Universal Health Care: What the United States Can Learn from the Canadian Experience

Pat Armstrong, Author, Hugh Armstrong, Joint Author, Claudia Fegan, Preface by New Press $24 (176p) ISBN 978-1-56584-410-0
This study will give pause to Americans who are hostile toward government-funded national health care, for readers are shown that such a program succeeds in Canada. The system is committed to five principles enacted in the Canada Health Act of 1984: the program is universal, portable, accessible, comprehensive and publicly administered. The authors (Pat Armstrong is director of the School of Canadian Studies at Carlton Univ. in Ottawa, Canada; Hugh Armstrong teaches social work at the same school; Fegan is a medical instructor at the Univ. of Illinois) have done prodigious research, and although they are boring writers, their book could serve as a position paper for U.S. advocates of universal government-funded medical care. The study tracks the genesis of Canada's system going back to 1947, then explains funding (tax revenues), administration (a single payer, the government) and one-tier delivery (rich and poor use the same hospitals and doctors). Many comparison statistics are included vis-a-vis the U.S. and Canada: Canada has one practicing physician per every 448 people, the U.S. ratio is 1 to 432; Canada has one nursing home bed for every 113 persons, the U.S. one for every 523; life expectancy for Canadian women is 81.3 years, for U.S. women 79.2 years; etc. In chapters discussing ""What the Problems Are"" and ""What the Problems are Not,"" the authors shore up their findings in a study that gives readers much to ponder. (June)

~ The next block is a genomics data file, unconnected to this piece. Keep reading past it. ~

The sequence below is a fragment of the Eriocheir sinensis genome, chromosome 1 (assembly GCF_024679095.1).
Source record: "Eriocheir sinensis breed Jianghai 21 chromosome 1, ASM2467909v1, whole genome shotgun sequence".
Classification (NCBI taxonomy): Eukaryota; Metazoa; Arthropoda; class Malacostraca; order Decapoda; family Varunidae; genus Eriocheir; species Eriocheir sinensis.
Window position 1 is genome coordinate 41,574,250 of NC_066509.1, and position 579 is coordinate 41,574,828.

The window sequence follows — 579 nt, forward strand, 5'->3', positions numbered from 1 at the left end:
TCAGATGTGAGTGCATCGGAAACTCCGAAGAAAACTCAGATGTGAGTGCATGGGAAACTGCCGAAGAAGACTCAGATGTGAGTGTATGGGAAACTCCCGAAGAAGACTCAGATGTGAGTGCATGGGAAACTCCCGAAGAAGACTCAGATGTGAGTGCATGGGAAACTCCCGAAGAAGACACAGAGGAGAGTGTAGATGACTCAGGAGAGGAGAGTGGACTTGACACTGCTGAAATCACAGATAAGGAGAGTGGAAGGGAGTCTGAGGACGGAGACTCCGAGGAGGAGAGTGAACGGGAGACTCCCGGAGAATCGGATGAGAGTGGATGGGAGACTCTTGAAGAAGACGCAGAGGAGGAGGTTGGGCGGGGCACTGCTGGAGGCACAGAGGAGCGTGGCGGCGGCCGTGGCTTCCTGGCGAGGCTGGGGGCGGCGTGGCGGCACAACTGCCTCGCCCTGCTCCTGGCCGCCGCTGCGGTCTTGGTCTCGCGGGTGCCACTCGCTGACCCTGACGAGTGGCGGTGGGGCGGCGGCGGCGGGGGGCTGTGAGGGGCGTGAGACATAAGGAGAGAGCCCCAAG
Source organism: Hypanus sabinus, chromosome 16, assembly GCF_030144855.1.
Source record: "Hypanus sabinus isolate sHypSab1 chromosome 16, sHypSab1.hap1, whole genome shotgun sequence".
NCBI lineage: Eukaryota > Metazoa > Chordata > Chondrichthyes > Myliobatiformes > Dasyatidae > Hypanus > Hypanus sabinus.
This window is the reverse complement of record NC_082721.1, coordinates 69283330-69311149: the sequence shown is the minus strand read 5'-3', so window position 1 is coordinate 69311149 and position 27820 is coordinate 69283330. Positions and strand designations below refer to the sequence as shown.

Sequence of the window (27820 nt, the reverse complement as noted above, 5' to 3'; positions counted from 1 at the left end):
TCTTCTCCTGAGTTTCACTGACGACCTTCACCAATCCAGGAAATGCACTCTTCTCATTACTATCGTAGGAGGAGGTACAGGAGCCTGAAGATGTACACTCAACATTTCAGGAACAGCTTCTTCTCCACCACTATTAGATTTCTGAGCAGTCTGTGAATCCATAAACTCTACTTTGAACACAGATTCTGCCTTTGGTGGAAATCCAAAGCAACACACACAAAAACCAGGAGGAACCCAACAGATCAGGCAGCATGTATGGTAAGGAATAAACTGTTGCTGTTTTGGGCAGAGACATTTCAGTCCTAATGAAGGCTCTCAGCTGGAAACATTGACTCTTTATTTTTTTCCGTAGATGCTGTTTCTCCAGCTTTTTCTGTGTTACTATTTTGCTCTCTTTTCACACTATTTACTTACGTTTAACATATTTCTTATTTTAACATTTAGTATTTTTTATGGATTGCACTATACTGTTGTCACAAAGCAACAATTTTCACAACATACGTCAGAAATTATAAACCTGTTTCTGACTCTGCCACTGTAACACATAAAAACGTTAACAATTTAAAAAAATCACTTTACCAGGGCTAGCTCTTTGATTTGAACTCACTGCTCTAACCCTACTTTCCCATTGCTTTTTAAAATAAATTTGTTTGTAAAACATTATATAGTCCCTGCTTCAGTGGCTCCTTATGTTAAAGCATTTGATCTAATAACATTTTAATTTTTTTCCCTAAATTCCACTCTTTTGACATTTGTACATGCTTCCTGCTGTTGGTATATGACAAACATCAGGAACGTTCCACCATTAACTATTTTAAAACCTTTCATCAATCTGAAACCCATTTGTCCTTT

Reviewed on: 06/01/1998
Release date: 06/01/1998
Paperback - 176 pages - 978-1-56584-515-2
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